Aside from Saint John's large tourism industry from cruise ships, some of the province's tourist attractions include the New Brunswick Museum, Minister's Island, the Beaverbrook Art Gallery, Grand Manan Island, Kings Landing Historical Settlement, Village Historique Acadien, Les Jardins de la République, Hopewell Rocks, La Dune de Bouctouche, Saint John Reversing Falls, Magnetic Hill and the Magnetic Hill Zoo, Magic Mountain, Casino New Brunswick, Cape Jourimain National Wildlife Preserve, Sackville Waterfowl Park, and the 41 km (25 mi) Fundy Hiking Trail.

Parks[edit]

Provincial Parks: de la République, Herring Cove, Mactaquac, Mount Carleton, Murray Beach, New River Beach, Parlee Beach, Sugarloaf, The Anchorage

National Parks: Fundy National Park, Kouchibouguac National Park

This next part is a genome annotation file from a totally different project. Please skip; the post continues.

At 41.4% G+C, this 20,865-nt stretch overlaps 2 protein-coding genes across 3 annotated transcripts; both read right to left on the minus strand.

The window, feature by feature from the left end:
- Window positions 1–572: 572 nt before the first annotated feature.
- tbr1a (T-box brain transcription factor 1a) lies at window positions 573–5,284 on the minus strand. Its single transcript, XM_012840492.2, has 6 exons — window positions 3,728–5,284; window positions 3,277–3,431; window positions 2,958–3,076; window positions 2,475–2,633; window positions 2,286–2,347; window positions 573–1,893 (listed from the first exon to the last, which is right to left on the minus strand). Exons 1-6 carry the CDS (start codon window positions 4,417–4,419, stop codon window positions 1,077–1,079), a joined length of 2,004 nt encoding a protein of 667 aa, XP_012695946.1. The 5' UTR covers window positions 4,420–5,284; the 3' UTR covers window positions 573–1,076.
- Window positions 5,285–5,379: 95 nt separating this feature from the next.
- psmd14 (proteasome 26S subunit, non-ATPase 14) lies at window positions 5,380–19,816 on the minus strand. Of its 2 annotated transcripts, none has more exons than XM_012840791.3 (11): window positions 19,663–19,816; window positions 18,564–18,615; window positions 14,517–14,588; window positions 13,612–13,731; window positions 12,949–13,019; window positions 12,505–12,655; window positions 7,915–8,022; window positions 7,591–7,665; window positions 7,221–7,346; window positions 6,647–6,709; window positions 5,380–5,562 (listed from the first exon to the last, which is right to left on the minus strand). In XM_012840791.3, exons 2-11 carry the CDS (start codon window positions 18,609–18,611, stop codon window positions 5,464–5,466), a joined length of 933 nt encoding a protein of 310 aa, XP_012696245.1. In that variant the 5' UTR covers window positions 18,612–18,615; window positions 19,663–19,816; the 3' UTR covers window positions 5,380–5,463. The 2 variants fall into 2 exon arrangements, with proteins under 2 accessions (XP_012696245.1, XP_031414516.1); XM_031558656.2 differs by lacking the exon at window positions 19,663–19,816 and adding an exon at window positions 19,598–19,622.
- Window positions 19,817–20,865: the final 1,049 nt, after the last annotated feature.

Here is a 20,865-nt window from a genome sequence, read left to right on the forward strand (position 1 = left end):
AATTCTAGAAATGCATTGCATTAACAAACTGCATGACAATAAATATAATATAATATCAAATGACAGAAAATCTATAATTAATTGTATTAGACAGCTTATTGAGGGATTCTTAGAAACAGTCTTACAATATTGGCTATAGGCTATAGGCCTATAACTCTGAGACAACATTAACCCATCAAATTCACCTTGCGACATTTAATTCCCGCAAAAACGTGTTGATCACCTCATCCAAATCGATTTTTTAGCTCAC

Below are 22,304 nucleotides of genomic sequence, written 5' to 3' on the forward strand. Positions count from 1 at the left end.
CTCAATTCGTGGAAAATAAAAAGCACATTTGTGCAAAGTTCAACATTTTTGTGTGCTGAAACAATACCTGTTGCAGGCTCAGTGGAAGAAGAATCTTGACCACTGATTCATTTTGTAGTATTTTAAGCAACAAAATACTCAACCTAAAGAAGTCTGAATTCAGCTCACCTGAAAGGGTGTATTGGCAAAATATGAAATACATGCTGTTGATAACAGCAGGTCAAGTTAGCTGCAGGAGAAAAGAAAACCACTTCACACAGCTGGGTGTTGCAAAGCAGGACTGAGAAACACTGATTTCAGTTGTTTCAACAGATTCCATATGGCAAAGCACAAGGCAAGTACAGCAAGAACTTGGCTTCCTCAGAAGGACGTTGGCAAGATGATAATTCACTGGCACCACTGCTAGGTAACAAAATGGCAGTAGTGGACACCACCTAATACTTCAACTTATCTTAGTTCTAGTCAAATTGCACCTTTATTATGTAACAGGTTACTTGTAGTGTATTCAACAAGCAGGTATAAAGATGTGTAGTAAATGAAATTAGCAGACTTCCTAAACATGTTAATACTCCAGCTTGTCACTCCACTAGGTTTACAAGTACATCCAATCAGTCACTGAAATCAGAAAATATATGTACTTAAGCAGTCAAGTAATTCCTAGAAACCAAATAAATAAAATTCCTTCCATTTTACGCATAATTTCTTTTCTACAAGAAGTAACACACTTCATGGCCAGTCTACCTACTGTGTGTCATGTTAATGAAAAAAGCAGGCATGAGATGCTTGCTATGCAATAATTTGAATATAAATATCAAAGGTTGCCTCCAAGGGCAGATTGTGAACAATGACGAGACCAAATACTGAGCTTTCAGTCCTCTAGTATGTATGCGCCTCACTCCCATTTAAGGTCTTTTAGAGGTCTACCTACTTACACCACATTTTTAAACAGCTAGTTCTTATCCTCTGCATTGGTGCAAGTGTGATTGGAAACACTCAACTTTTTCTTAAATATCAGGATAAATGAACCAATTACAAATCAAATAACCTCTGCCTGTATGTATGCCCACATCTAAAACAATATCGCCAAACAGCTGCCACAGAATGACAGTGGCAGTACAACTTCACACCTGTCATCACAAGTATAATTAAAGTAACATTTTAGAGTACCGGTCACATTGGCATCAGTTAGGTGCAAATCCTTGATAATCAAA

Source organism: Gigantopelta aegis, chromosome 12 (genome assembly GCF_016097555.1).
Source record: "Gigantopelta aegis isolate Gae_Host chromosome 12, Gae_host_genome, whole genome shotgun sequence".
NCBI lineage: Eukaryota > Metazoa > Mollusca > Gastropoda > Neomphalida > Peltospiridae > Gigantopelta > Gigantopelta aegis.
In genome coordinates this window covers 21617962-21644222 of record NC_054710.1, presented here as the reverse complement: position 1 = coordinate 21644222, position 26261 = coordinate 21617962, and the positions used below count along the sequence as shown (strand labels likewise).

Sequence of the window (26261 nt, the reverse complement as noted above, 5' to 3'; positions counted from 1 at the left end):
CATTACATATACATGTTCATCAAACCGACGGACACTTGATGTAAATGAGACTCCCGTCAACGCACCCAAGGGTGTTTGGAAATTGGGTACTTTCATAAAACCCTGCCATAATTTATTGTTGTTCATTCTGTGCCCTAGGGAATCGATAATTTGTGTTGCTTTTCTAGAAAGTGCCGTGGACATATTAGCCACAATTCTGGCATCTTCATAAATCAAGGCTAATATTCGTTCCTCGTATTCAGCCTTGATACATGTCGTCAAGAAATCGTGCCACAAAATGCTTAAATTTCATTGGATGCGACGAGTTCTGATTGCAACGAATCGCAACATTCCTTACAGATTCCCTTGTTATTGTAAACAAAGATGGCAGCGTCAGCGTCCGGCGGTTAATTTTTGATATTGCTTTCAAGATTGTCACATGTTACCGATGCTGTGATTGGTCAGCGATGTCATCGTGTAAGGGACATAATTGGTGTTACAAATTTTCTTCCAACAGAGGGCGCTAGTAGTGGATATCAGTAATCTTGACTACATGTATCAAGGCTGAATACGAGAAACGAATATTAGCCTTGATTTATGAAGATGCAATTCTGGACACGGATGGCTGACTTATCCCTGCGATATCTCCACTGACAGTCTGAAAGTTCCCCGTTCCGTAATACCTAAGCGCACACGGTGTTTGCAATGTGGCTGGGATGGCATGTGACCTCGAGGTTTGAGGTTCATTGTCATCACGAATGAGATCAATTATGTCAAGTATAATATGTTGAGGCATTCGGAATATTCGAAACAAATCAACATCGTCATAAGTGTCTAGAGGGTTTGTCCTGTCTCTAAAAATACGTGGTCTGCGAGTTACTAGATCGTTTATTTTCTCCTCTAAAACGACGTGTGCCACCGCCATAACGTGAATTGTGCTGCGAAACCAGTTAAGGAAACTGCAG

International Parks: Roosevelt Campobello International Park

Notable people[edit]

Image gallery[edit]

See also[edit]

Lists:

References[edit]

  1. ^ Ann Gorman Condon. "Winslow Papers >> Ann Gorman Condon >> The New Province: Spem Reduxit". University of New Brunswick. Retrieved 8 June 2016. 
  2. ^ "Population and dwelling counts, for Canada, provinces and territories, 2011 and 2006 censuses". Statcan.gc.ca. February 8, 2012. Retrieved February 8, 2012. 
  3. ^ "Population by year of Canada of Canada and territories". Statistics Canada. September 26, 2014. Retrieved March 20, 2016. 
  4. ^ "Gross domestic product, expenditure-based, by province and territory (2011)". Statistics Canada. November 19, 2013. Retrieved September 26, 2013. 
  5. ^ Parisian French pronunciation: [nuvobʁœnswik]
  6. ^ Section Sixteen of the Canadian Charter of Rights and Freedoms.
  7. ^ "Canadian Heritage: New Brunswick". gc.ca. Government of Canada. Retrieved 20 October 2015. 
  8. ^ Nova Scotia Museum (1997). "Spelling Of Mi'kmaq". Archived from the original on December 5, 2006. Retrieved April 13, 2007. 
  9. ^ Gerald Hallowell, ed. Oxford Companion to Canadian History (2004) p. 368-9
  10. ^ Quoted in S.D. Clark, Movements of Political Protest in Canada, 1640–1840, (1959), pp. 150–51